A Massachusetts native, Dr. Marie Equi was born into an Italian and Irish home. She spent much of her early life in Italy. As a 21-year-old, she moved with her “Boston Marriage” wife, Bess Holcomb, to The Dalles, Oregon, in 1893.
Bess had been offered work there as a teacher. According to subsequent newspaper accounts, Holcomb’s employer, Reverend Orson D. Taylor, refused topay the promised $100 salary. In a heated and loud confrontation, Marie threatened to publicly beat him with a horse whip.
And she carried out her threat! Regrettably, Bess didn’t receive the promised $100, but the community very much supported this action, and so the whip was raffled off. Marie and Bess received the proceeds, which exceeded $100.
The couple moved to San Francisco, but Marie went on to Portland, Oregon, where she graduated from medical school and then set up her practice in 1903. She became one of the very few doctors who openly performed abortions, and she did so for women of any class, race or ethnicity, including non-English speaking immigrants.
Following the 1906 San Francisco earthquake, Marie organized a group of Portland doctors and nurses to provide humanitarian aid to the devastated city, an action which earned her a special commendation from the U.S. Army.
Soon after, she met Harriet Speckart, who began to work as Marie’s assistant. The two began a 20-year relationship, sharing residences in San Francisco and various locations in Portland. Harriet was an Olympia Brewing Company heiress. Her family threatened her with disinheritance if she did not leave Marie. Harriet refused to abandon her lover. The two eventually adopted a daughter and raised her together.
In 1913, Marie joined a strike action organized by the Industrial Workers of the World (IWW), in support of women workers fighting terrible conditions at the Oregon Packing Company. Police viciously assaulted her while she was attending to a striker they’d beaten to the ground. The systematic brutality employed to end the strike proved a last straw, leading Marie to denounce capitalism, become an anarchist, and join the IWW.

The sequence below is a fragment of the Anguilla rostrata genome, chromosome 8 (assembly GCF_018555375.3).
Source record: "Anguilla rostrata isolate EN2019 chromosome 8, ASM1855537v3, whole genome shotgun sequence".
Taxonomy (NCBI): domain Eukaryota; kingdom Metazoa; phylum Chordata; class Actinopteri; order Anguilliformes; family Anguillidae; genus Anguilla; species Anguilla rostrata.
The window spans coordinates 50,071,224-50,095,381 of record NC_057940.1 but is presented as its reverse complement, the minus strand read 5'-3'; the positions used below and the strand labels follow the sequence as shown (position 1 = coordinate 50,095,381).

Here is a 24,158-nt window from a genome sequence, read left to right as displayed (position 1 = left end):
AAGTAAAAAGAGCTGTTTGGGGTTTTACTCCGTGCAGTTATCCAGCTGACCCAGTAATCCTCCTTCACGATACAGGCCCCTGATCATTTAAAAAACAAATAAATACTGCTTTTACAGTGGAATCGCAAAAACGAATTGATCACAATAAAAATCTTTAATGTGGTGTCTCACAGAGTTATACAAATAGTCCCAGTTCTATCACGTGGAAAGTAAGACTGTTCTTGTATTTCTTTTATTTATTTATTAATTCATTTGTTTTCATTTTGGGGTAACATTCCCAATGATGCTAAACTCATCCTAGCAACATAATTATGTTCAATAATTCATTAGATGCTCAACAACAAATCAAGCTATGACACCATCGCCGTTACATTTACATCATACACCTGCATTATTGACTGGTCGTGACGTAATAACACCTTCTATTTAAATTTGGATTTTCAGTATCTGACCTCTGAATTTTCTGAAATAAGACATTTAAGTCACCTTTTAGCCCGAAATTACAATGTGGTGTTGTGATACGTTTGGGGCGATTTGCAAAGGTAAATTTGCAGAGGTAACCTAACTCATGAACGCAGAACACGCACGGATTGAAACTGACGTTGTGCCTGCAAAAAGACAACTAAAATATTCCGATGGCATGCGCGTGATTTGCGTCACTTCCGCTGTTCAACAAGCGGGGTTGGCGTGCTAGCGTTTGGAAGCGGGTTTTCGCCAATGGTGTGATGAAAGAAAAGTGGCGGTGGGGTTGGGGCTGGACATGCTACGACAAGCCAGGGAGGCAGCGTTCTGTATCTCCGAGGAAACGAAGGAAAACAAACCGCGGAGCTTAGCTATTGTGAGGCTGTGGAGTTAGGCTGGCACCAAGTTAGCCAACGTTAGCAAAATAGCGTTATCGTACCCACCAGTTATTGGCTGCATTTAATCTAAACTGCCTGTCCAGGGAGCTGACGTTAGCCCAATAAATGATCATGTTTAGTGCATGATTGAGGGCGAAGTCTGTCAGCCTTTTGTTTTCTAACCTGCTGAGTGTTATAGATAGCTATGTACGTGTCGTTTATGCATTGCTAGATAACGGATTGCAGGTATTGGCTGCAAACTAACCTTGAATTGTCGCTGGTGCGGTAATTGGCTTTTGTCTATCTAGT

A staunch advocate for women having control over their own bodies, she assisted Margaret Sanger in writing pamphlets advocating birth control, and the two women became lifelong friends. In 1916, they were arrested together as they promoted a national campaign to advance the use of contraceptive devices.
As the specter of the United States joining the war in Europe loomed, Marie joined the American Union Against Militarism. During an anti-war protest in downtown Portland in 1916, she unfurled a banner reading:
“PREPARE TO DIE, WORKINGMEN, J.P. MORGAN & CO.
WANT PREPAREDNESS FOR PROFIT.”
The ensuing riot, while minor, led to her arrest. In December of 1918, she was tried under the newly revised Espionage Act for her opposition to the war. “The Red Summer” was only months away. During this terrible time, racial conflict and “Red” hysteria boiled over and then reigned unchecked in much of the U.S. The government swept up tens of thousands, jailed many, and deported thousands of “Anti-Americans.”
During the shamelessly sham trial, Special Agent William Byron of the Department of Justice testified. He gave detailed reports garnered by relentlessly tailing and investigating her. On the stand, he denounced her as “an anarchist, a degenerate, and an abortionist.” She was unsurprisingly convicted of sedition.
Her lawyers were unsuccessful in overturning the conviction. In October 1920, she began her three-year sentence at San Quentin Prison (later reduced to one and a half years). By all reports, she was an extremely difficult, uncooperative prisoner. While incarcerated, she tried to ameliorate the horrendous conditions of the women there. At Christmas, she begged friends to send gifts for 20 or so women whose lives of deprivation particularly touched her.
In 1921, then Assistant Director of the Bureau of Investigation J. Edgar Hoover charged that Marie was “associated with Elizabeth Gurley Flynn, Anita Whitney and Emma Goldman … and was a professional abortionist.”
From 1928 to 1936, well-known IWW agitator and Communist Elizabeth Gurley Flynn lived with Marie. A few years earlier, Marie had nursed Flynn back to health following a heart attack while the firebrand was on a speaking tour of the West Coast on behalf of Sacco and Vanzetti.
As she aged, Marie appeared less in the public eye. But a childhood friend of her grandson visited Marie’s house many times during her old age. He described Marie decades later as a “Holy Terror.” She died in Portland at age 74.